Job 5:24

And thou shalt know that thy tabernacle shall be in peace; and thou shalt visit thy habitation, and shalt not sin.

And thou shalt know that thy tabernacle shall be in peace,.... Not a place of religious worship, though the Targum renders it an house of doctrine or instruction; for we read not of any such but the tabernacle of Moses, erected in the wilderness, and which was indeed about, or little after, the times of Job; but it cannot be reasonably thought he did or could attend there; nor the tabernacle of his body, now in great pain and anguish, in which there were no rest nor soundness, being filled with sore boils and burning ulcers; but his dwelling house, which was built as a tent or tabernacle: such were the houses of the eastern people, made to move from place to place, for the sake of pasturage for their flocks and herds, in which their wealth consisted; so Abraham, Isaac, and Jacob, dwelt in tabernacles; and hence in later times more firm, fixed, and stable dwellings, were so called; David calls his palace the tabernacle of his house, Ps 132:3; though this also includes all that dwelt in his house, his family; and the meaning is, that should he behave aright under the afflicting hand of God, his family should live in concord, harmony, and love; there should be no discord, animosity, and contention among them, but they should be at peace and in unity among themselves; as indeed Job's children were while he had them, and before this calamity came upon him; and that also they should be secure from enemies, and dwell unmolested by them; and be in the utmost safety, enjoying all kind of prosperity, inward and outward, temporal and spiritual; which the word peace includes, as used in eastern countries, whose common salutation was, "peace be with thee"; thereby wishing all kind of happiness: or the words may be rendered, "peace shall be thy tabernacle" {i} as is a good man's tabernacle: he dwells in God, who is all love, all peace, in whom there is no wrath or fury; he dwells by faith in Christ, who is his peace, his peace maker, and peace giver; and in whom he has peace amidst all the tribulation he meets with in the world; the peace of God, which passes all understanding, keeps and guards him in Christ, as in a garrison, safe and secure; and he enjoys much peace, as the fruit of the Spirit, arising from a view of interest in the blood, righteousness, and sacrifice of Christ; and when he dies he enters into peace, and dwells and abides in it as his everlasting mansion,

Isaiah 57:2; now all this, Eliphaz says, Job, behaving well, should know; that is, have an experience of it; should really enjoy it, and find it in fact true what he asserted:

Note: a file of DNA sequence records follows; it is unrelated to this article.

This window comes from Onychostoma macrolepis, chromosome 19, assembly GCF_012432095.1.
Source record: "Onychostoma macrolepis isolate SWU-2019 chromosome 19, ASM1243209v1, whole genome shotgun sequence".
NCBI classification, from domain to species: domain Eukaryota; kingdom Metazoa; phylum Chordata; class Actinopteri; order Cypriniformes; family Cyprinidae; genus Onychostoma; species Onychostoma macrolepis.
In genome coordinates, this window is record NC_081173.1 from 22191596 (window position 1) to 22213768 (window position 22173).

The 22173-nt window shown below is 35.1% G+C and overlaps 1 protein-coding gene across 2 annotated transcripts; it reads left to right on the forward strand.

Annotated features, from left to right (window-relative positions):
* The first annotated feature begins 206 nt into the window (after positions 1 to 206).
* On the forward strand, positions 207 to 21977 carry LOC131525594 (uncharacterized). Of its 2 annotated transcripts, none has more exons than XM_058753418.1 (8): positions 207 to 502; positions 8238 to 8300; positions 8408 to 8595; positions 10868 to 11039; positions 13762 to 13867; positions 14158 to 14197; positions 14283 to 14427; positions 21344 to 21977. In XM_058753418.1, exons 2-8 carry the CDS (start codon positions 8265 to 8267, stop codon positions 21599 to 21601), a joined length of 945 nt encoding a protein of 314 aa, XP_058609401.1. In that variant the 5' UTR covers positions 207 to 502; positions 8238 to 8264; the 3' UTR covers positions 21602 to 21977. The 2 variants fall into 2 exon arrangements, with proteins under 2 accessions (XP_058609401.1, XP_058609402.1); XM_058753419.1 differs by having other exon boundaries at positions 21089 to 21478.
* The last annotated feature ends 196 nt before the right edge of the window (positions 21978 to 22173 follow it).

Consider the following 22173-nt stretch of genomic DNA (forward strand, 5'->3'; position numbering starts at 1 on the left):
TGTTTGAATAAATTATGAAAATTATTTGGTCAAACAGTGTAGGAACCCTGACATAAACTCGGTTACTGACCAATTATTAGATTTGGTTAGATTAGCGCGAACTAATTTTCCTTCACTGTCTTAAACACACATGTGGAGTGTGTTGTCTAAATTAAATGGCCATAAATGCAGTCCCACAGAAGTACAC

And thou shalt visit thy habitation, and shalt not sin; meaning not his wife, as some interpreters, Jewish and Christian, understand it; and so in the Talmud {k}, the word being rendered "she that tarried at home",

Psalms 68:12; which is a description of a good housewife, that keeps at home and minds the affairs of her family; but rather it designs the same as his tabernacle in the preceding clause, his dwelling house, and signifies a fine, fair, and beautiful one; a spacious and goodly building, and well stored with rich household goods; and including his family also: and to "visit" this is to take care of his family, rule and govern them well, protect and defend them, and provide all things necessary for them; as well as to inspect into the affairs of his house, inquire, examine, and see how things are managed; to know the state, condition, and circumstances it is in; which is looking well to the ways of his household: and this he should do, and "not sin"; not that a man, even a good man, can so conduct himself always in his family as not to be guilty of any sin at all, but not of sin in common, or continually; at least not any gross and notorious ones: the sense is, that he should not sin himself, while making such a visit and inquiry, by an undue heat, excessive anger, by rash and passionate expressions, things not being entirely to his mind; or be the cause of sin in others, by provoking his children to wrath, by threatening and menacing his servants in a severe, boisterous, and blustering manner; but reproving both, as there may be occasion, in a mild and gentle way; or else not sin by conniving at it and not correcting for it, which was the fault of Eli: Ben Gersom thinks Eliphaz tacitly suggests, and strikes at, Job's indulgence to his children; and so Sephorno: the word used having the signification of wandering and straying, some take the sense to be this; that he should have a sure and certain dwelling place to come into, and abide in, and should not wander about {l}, or be as a stroller and vagabond in the earth: though this has sometimes been the case of good men; as of the godly in the times of the Maccabees, who wandered in deserts and mountains, in caves and dens of the earth; and even of the disciples of Christ, who had no certain dwelling place; yea, of Christ himself, who had not where to lay his head: rather, since the word signifies to miss the mark, and so be disappointed; in which sense it is used in Judges 20:16; the sense may be, that when he visited his habitation he should find nothing amiss or wanting, but everything should answer his expectations and wishes, so Aben Ezra; and Mr. Broughton renders it, "shalt not misprosper"; and others, "shalt no be frustrated" {m}; balked, disappointed of thine ends and views, designs, hopes, and wishes.

{i} Klha Mwlv yk "quod pax tentorium tuum", Montanus, Bolducius; so Cocceius, Schmidt, Schultens.
{k} T. Bab. Sabbat, fol. 34. 1. Yebamot, fol. 62. 2. & 63. 1. Sanhedrin, fol. 76. 2.
{l} ajxt al "non errabis, i.e. non eris erro et palans", Codurcus; "non aberrabis", Beza, Piscator, Cocceius.
{m} "Nec votis frustrabere", Schultens.